Tiny motors can tackle rising carbon dioxide levels
Nanoengineers, including one of Indian-origin, have designed tiny machines - smaller than the width of a human hair - that rapidly zoom around in...
New York: Nanoengineers, including one of Indian-origin, have designed tiny machines - smaller than the width of a human hair - that rapidly zoom around in water, remove carbon dioxide and convert it into a usable solid form.
“We are excited about the possibility of using these tiny enzyme-functionalised micromotors to combat ocean acidification and global warming,” said study co-author Virendra V Singh, postdoctoral scientist from the University of California-San Diego.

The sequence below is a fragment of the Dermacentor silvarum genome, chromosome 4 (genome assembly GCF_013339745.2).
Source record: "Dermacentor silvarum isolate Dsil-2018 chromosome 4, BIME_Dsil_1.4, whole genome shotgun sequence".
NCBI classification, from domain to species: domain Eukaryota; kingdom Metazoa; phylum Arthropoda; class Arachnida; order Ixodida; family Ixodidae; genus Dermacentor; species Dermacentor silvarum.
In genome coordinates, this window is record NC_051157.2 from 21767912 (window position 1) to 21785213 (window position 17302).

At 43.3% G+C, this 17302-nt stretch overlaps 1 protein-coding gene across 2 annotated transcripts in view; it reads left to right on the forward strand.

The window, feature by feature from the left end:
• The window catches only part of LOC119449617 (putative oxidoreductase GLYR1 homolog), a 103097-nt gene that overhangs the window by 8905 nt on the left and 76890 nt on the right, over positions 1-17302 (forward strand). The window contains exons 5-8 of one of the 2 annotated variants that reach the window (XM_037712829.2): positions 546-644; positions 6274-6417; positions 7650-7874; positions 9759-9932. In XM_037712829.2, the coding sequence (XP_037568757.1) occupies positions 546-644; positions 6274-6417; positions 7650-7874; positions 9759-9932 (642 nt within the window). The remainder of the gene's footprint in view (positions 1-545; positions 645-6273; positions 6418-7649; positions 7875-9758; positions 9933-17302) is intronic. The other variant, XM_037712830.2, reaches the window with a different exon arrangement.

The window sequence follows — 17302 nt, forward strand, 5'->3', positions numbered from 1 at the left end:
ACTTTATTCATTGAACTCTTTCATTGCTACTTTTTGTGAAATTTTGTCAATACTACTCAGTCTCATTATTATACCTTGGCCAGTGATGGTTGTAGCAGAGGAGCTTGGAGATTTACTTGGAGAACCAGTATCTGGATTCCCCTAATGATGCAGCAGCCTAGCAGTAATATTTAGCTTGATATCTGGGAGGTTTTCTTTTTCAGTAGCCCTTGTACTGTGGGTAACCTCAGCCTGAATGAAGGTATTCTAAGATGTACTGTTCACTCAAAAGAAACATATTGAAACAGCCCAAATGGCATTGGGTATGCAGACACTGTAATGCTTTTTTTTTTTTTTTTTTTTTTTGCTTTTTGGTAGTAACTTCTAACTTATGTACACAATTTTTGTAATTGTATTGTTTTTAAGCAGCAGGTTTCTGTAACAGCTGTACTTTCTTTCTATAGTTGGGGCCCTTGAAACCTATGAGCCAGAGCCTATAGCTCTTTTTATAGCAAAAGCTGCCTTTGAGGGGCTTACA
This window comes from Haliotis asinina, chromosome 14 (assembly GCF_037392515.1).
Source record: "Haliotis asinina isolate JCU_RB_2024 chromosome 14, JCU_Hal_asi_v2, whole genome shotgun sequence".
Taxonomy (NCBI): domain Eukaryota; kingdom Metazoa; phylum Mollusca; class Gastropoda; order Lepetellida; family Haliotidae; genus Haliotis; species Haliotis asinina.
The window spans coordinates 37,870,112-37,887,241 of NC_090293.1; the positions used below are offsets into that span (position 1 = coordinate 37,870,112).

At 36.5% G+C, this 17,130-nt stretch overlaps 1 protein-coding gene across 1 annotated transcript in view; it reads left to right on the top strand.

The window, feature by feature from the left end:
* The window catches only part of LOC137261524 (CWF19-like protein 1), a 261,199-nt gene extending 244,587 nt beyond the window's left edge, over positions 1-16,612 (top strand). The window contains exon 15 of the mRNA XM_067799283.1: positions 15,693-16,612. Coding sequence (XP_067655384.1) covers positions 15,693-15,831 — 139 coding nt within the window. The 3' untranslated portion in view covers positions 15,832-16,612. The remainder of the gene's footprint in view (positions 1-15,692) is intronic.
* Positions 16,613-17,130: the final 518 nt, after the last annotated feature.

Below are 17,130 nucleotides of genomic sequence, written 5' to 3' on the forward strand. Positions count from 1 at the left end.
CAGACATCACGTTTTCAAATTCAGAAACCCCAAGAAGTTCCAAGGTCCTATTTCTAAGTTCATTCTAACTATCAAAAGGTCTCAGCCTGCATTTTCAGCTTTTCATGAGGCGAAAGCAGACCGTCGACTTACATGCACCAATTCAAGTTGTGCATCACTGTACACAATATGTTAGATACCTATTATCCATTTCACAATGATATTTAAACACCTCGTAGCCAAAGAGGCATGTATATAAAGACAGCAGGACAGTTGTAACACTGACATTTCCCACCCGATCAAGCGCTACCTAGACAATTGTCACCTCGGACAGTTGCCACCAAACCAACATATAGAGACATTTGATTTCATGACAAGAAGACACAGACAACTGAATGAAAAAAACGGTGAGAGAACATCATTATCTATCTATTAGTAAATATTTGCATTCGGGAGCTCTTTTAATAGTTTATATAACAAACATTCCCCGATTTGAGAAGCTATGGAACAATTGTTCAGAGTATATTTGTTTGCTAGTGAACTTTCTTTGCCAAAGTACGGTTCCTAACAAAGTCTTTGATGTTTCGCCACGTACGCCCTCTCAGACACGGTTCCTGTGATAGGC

The micromotors are essentially six-micrometer-long tubes that help rapidly convert carbon dioxide into calcium carbonate - a solid mineral found in egg shells, the shells of various marine organisms, calcium supplements and cement.
According to lead researcher and professor Joseph Wang, the proof of concept study represents a promising route to mitigate the buildup of carbon dioxide - a major greenhouse gas in the environment.
In their experiments, nanoengineers demonstrated that the micromotors rapidly decarbonated water solutions that were saturated with carbon dioxide.